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Far From the “Greatest,” US Senate is a National Shame

One thing I’m grown increasingly tired of is the old trope that the United State Senate is somehow the “world’s greatest deliberative body.” The already absurd claim was taken to even greater levels of hyperbole by Senator Olympia Snowe in her op-ed about her retirement. She called the Senate the “greatest deliberative body in human history.

The sad reality is that the United States Senate is no such thing. Far from being a model of good democratic governance, it should be viewed as a point of national shame.

The rules and traditions governing the chamber would be comically silly if not so monumentally important. The idea the passage of important legislation hinges on whether a few senator are willing to read a phone book for a long time or repeatedly stop the chamber with unless quorum calls is terrifying stupid. It would be idiotic for a high-school student body government to run itself this way, but it is horrifying that a branch of the government of the world’s only super power is run under these rules.

More importantly, the US Senate is now the least democratic and radically most unrepresentative legislature chamber among the world’s true democracies. Over the centuries the inherently unrepresentative nature of the Senate has only gotten worse while the federal government has also grown in importance. As a result of the Senate now some Americans votes are worth at least 50 times more than others. Let’s also not forget that the design of our Senate also disenfranchises the roughly 600,000 American citizens who live in Washington DC who pay taxes but can’t vote for their own government. No other democracy comes anywhere close to this unfair setup. The only thing it is the world’s greatest at is making a mockery of the basic democratic concepts of all men are equal and one man one vote.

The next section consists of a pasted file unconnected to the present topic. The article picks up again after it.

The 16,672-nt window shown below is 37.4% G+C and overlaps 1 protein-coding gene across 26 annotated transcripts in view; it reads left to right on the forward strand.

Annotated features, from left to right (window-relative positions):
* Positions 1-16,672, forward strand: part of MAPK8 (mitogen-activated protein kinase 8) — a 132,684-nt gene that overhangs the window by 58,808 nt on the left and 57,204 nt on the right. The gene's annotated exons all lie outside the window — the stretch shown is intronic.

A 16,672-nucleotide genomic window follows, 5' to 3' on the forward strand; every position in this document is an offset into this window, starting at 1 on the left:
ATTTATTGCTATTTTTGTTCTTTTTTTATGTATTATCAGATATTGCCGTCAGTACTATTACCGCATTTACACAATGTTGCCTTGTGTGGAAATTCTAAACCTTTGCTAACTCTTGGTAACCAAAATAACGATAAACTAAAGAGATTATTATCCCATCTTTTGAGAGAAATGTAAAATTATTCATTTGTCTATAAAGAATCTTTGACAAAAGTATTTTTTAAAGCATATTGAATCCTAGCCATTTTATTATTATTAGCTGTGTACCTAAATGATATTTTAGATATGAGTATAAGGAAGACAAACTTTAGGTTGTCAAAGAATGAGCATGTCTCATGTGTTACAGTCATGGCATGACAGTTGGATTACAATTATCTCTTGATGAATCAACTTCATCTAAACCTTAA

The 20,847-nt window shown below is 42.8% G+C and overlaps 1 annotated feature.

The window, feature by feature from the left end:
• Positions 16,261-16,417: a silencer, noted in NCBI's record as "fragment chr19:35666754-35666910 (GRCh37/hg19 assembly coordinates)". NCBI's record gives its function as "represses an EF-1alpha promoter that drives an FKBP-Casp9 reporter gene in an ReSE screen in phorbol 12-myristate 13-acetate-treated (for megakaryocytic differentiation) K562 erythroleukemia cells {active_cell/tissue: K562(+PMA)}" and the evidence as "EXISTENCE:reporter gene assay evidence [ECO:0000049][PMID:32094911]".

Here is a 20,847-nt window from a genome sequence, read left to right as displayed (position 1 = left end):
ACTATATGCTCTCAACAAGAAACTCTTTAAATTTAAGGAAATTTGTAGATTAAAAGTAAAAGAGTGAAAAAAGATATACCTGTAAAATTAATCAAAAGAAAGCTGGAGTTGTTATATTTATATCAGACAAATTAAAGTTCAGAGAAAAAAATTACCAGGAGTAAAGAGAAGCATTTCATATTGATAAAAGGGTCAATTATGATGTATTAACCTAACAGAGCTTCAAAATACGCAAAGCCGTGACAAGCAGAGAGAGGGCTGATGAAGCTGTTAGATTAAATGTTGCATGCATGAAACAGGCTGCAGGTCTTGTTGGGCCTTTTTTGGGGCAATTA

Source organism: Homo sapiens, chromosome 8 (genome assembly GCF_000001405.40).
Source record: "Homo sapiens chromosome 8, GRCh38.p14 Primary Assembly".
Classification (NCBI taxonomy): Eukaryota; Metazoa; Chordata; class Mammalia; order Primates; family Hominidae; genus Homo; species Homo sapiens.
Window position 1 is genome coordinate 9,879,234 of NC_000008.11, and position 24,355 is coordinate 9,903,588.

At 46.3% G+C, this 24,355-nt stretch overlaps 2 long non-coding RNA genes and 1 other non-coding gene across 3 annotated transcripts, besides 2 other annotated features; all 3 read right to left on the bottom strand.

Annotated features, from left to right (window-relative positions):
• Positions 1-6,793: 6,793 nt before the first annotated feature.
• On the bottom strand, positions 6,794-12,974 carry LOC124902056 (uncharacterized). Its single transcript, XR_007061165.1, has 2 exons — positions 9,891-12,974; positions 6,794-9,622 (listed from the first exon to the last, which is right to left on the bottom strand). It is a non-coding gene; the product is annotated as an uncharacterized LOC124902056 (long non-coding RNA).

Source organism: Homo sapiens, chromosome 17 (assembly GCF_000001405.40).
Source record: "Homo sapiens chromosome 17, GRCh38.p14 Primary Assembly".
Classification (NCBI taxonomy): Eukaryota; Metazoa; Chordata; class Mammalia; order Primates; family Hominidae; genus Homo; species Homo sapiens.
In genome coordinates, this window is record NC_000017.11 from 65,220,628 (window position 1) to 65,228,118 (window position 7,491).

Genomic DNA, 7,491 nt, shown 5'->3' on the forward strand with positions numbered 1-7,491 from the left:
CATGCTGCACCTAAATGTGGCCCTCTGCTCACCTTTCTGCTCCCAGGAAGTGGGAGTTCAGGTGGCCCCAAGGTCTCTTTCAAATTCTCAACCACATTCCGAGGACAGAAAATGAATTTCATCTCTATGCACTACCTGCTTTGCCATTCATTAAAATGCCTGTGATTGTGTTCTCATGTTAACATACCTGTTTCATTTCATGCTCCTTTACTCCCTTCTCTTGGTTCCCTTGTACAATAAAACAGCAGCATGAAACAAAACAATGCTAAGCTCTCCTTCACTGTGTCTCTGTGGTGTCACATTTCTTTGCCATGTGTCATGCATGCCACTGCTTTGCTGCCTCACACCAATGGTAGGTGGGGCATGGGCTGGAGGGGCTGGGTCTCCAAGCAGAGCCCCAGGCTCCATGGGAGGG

Finally, in addition to violating the basic democratic principle of equality, the terrible design of the Senate totally prevents proper representation of minorities in our government. African Americans make up 12.6% of the population, so if we were using any sensible democratic legislative system, they should hold roughly 12 percent of the seats; yet currently not one of the 100 US senators is African American, and rarely has there been more than one serving at a time. A big part of the reason is that a large number of Senate seats are assigned to only a few very low population states that are almost exclusively white.

I can go around trying to get people to call me the “world’s tallest man” but that won’t change the fact that it is clearly not true. In the same way, no matter how many times the “world’s greatest deliberative body” lie is repeated, it doesn’t stop being a lie. For the long term good of the country it is well past time we start acknowledging the Senate for what it is. It is an archaic, anti-democratic, anti-minority chamber that is governed by perhaps the dumbest set of rules imaginable for a legislative body. For from being the greatest, it is one of the worst legislative bodies on Earth. It should not be a point of pride but a point of national shame.


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Jon Walker

Jon Walker

Jonathan Walker grew up in New Jersey. He graduated from Wesleyan University in 2006. He is an expert on politics, health care and drug policy. He is also the author of After Legalization and Cobalt Slave, and a Futurist writer at